International Court of Justice
Expected Council Action
The Security Council and General Assembly will hold elections for the International Court of Justice (ICJ) on 6 November. Five judges will need to be elected to the ICJ, each for a term of nine years commencing on 6 February 2015.
The ICJ consists of 15 judges elected for nine year terms by the General Assembly and the Council. Five seats come up for election every three years.
Candidates are nominated by national groups represented on the Permanent Court of Arbitration. When making nominations, members of each national group are recommended to consult their highest national court, national legal faculties and national schools of law. No group may nominate more than four persons. The names of candidates are then communicated to the Secretary-General to prepare a list of nominations.
Although there is no formal requirement for geographical distribution, article 9 of the ICJ Statute requires representation of the “main forms of civilization and of the principal legal systems of the world”. In practice, the Court’s composition reflects that of the Security Council with the P5 always having a judge on the bench. Currently, the distribution is as follows: Africa, 3; Latin America and the Caribbean, 2; Asia, 3; Western Europe and other states, 5; and Eastern Europe, 2. The five judges whose terms are to expire are nationals of Mexico, Morocco, New Zealand, Russia and the US.
In this election, nine candidates are contesting five positions. The candidates are: Susana Ruiz Cerutti (Argentina), James Richard Crawford (Australia), Sayeman Bula-Bula (Democratic Republic of the Congo), Patrick Lipton Robinson (Jamaica), Eugénie Liliane Arivony (Madagascar), Jemal Ould Agatt (Mauritania), Mohamed Bennouna (Morocco), Kirill Gevorgian (Russia) and Joan E. Donoghue (US). Two candidates— Donoghue (US) and Bennouna (Morocco)—are current members of the ICJ. (ICJ judges may be re-elected.)
Article 8 of the ICJ Statute states the General Assembly and Security Council shall proceed independently of one another to elect the members of the Court in a secret ballot. Candidates who obtain an absolute majority of votes (i.e. a majority of all electors, whether or not they vote or are allowed to vote) in both the General Assembly and the Council are elected. A candidate therefore must obtain 97 votes in the former and eight votes in the latter. In the Council vote, there is no distinction between permanent and non-permanent members.
Each elector may vote for five candidates on the first ballot. If the number of candidates obtaining an absolute majority is less than five on the first ballot, a second ballot for the remaining positions will be held and balloting will continue until five candidates have obtained the required majority. If more than the required number of candidates obtain an absolute majority on the same ballot in either organ, a new vote on all the candidates will be held. In the event that the five candidates elected by one organ are not the same as those elected by the other, both will proceed (independently) to new balloting to fill the unresolved seats. This process will continue for three meetings when, if any positions are still not filled, the Council and the General Assembly may decide to convene a conference of six members (three from each) to recommend a candidate for acceptance by the General Assembly and Council.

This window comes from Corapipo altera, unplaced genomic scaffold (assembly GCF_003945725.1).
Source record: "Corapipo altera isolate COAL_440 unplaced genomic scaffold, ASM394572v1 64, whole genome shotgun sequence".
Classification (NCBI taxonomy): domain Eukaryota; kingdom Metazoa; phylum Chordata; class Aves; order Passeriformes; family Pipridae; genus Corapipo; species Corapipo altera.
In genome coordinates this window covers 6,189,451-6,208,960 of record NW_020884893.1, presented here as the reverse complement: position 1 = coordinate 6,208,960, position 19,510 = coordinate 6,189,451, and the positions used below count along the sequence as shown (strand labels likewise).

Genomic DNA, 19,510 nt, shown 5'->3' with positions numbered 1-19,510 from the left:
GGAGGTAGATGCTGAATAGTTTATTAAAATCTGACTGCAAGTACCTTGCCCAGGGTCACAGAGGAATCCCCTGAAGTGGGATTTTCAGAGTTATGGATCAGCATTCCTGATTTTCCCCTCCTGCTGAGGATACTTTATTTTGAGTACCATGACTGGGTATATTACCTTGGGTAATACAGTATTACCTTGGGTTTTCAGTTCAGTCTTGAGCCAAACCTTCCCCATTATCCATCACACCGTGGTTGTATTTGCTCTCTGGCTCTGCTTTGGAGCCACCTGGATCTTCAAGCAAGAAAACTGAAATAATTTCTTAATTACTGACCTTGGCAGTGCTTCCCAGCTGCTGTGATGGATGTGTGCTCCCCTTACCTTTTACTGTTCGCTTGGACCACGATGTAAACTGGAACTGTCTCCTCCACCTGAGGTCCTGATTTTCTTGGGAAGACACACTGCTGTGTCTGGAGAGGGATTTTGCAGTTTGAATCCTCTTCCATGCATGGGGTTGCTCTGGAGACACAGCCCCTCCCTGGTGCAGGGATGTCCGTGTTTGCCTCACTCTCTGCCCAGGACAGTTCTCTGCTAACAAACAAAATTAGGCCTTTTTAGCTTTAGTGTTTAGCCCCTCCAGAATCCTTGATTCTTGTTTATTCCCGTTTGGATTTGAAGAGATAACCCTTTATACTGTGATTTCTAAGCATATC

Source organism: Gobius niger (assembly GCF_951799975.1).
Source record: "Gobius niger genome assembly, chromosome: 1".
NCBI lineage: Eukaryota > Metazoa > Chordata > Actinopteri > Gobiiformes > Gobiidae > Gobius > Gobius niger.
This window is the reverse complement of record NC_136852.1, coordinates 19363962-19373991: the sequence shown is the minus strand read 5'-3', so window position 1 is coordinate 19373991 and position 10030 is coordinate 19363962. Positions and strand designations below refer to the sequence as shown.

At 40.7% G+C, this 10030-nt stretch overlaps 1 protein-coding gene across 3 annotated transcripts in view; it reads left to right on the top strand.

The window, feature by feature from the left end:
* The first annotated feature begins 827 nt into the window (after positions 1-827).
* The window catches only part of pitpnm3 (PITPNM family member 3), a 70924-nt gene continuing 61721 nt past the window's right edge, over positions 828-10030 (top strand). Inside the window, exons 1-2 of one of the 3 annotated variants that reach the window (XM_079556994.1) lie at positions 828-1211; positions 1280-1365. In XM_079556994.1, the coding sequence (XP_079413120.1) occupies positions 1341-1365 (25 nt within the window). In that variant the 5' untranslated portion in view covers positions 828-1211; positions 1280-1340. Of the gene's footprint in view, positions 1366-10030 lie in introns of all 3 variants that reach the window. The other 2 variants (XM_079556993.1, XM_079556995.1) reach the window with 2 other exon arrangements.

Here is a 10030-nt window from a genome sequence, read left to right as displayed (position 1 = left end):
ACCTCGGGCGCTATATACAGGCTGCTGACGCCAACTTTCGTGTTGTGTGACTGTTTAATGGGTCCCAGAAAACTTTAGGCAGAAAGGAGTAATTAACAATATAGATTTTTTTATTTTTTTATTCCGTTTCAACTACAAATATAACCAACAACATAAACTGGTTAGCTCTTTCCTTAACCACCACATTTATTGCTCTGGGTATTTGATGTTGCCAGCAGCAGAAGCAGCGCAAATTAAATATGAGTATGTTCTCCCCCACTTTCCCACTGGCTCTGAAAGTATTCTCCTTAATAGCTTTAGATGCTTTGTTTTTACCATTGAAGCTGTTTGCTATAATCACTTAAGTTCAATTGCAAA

Results are usually achieved quickly in the Council, but balloting in the General Assembly can take much longer. In the last regular elections held on 10 November 2011, four of the five vacant seats were filled with candidates obtaining an absolute majority in both the General Assembly and the Council in the first round of voting (S/PV.6651). After holding four additional ballots, the fifth vacant seat remained unfilled. Abdul G. Koroma (Sierra Leone) received the required majority in the Council while Julia Sebutinde (Uganda) received the required majority in the General Assembly. This voting pattern continued on 22 November, when balloting was suspended. It resumed on 13 December, when Sebutinde was declared elected after receiving an absolute majority in both (S/PV.6682).
According to article 2 of the ICJ Statute, members of the Court are to be elected, “regardless of their nationality, from among persons of high moral character, who possess the qualifications required in their respective countries for appointment to the highest judicial offices, or are juris-consults of recognized competence in international law.” No two nationals from the same state can hold office at the same time, and once elected, a judge is a delegate neither of the government of his or her own country nor of any other state.
Permanent members of the Council have no legal entitlement to representation on the ICJ. However, judges from the P5 are usually present on the Court. This practice favours the election of Gevorgian (Russia) and Donoghue (US). Regional considerations are also likely to play a role, posing a challenge for candidates from the same geographical region. Based on this, it is likely that Crawford (Australia) will be elected in the uncontested Western Europe and other vacancy, with Cerutti (Argentina) and Robinson (Jamaica) running against each other for the Latin America and Caribbean seat and Bula-Bula (Democratic Republic of the Congo), Arivony (Madagascar), Agatt (Mauritania) and Bennouna (Morocco) running against each other for the Africa vacancy.
UN Documents on the ICJ
|Security Council Letters|
|4 August 2014 S/2014/520||This was a memorandum from the Secretary-General setting out the procedure for the ICJ elections.|
|4 August 2014 S/2014/521||This was a list of the ICJ vacancies and the candidates nominated in 2014.|
|4 August 2014 S/2014/522||This was the curricula vitae of candidates nominated for the ICJ in 2014.|